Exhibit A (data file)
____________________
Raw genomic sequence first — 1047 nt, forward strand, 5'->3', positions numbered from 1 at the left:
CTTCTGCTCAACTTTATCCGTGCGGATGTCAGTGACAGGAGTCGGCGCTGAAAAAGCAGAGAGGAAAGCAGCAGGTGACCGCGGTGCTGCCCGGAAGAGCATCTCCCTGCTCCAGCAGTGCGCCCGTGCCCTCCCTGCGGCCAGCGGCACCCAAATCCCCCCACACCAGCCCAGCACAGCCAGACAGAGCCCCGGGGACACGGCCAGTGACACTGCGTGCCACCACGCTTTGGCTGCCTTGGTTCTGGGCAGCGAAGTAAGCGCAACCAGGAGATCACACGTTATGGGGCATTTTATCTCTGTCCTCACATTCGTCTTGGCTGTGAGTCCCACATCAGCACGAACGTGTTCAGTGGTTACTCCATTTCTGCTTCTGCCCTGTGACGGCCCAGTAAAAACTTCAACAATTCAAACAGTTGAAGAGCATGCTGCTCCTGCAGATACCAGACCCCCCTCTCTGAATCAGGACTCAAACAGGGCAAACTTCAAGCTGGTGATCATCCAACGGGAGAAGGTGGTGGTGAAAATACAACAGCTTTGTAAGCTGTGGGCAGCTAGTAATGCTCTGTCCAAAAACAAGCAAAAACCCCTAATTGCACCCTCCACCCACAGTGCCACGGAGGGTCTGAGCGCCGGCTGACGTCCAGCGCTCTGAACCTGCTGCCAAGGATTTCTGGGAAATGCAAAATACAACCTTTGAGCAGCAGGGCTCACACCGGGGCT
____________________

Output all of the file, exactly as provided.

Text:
Raw genomic sequence first — 1047 nt, forward strand, 5'->3', positions numbered from 1 at the left:
CTTCTGCTCAACTTTATCCGTGCGGATGTCAGTGACAGGAGTCGGCGCTGAAAAAGCAGAGAGGAAAGCAGCAGGTGACCGCGGTGCTGCCCGGAAGAGCATCTCCCTGCTCCAGCAGTGCGCCCGTGCCCTCCCTGCGGCCAGCGGCACCCAAATCCCCCCACACCAGCCCAGCACAGCCAGACAGAGCCCCGGGGACACGGCCAGTGACACTGCGTGCCACCACGCTTTGGCTGCCTTGGTTCTGGGCAGCGAAGTAAGCGCAACCAGGAGATCACACGTTATGGGGCATTTTATCTCTGTCCTCACATTCGTCTTGGCTGTGAGTCCCACATCAGCACGAACGTGTTCAGTGGTTACTCCATTTCTGCTTCTGCCCTGTGACGGCCCAGTAAAAACTTCAACAATTCAAACAGTTGAAGAGCATGCTGCTCCTGCAGATACCAGACCCCCCTCTCTGAATCAGGACTCAAACAGGGCAAACTTCAAGCTGGTGATCATCCAACGGGAGAAGGTGGTGGTGAAAATACAACAGCTTTGTAAGCTGTGGGCAGCTAGTAATGCTCTGTCCAAAAACAAGCAAAAACCCCTAATTGCACCCTCCACCCACAGTGCCACGGAGGGTCTGAGCGCCGGCTGACGTCCAGCGCTCTGAACCTGCTGCCAAGGATTTCTGGGAAATGCAAAATACAACCTTTGAGCAGCAGGGCTCACACCGGGGCT